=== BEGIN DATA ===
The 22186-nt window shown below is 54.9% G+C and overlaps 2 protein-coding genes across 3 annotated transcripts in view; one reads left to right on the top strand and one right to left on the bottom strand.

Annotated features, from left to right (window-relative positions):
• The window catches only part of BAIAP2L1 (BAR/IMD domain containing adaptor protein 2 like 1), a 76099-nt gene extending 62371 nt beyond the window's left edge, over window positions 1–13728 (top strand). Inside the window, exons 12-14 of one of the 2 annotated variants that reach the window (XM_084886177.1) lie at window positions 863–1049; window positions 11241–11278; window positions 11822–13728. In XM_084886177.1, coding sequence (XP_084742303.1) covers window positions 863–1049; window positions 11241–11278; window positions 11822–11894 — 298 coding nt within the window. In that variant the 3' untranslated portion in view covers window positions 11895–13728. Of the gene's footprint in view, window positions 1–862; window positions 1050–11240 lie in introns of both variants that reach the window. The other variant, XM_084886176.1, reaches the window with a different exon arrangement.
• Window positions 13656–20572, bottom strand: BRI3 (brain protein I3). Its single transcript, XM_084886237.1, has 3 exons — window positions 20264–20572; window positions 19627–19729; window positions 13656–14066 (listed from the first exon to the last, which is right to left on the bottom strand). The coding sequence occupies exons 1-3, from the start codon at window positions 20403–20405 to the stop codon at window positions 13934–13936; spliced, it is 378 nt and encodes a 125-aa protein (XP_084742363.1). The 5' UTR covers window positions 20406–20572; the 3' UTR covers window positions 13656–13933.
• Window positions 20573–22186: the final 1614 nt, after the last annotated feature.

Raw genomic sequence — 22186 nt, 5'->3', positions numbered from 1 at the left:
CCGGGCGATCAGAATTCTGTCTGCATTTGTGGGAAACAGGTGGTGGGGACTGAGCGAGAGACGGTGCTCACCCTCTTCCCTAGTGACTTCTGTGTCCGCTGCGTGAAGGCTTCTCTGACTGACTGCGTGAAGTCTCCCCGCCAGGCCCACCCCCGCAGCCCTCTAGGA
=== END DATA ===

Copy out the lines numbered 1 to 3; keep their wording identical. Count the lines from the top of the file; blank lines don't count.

The 22186-nt window shown below is 54.9% G+C and overlaps 2 protein-coding genes across 3 annotated transcripts in view; one reads left to right on the top strand and one right to left on the bottom strand.

Annotated features, from left to right (window-relative positions):
• The window catches only part of BAIAP2L1 (BAR/IMD domain containing adaptor protein 2 like 1), a 76099-nt gene extending 62371 nt beyond the window's left edge, over window positions 1–13728 (top strand). Inside the window, exons 12-14 of one of the 2 annotated variants that reach the window (XM_084886177.1) lie at window positions 863–1049; window positions 11241–11278; window positions 11822–13728. In XM_084886177.1, coding sequence (XP_084742303.1) covers window positions 863–1049; window positions 11241–11278; window positions 11822–11894 — 298 coding nt within the window. In that variant the 3' untranslated portion in view covers window positions 11895–13728. Of the gene's footprint in view, window positions 1–862; window positions 1050–11240 lie in introns of both variants that reach the window. The other variant, XM_084886176.1, reaches the window with a different exon arrangement.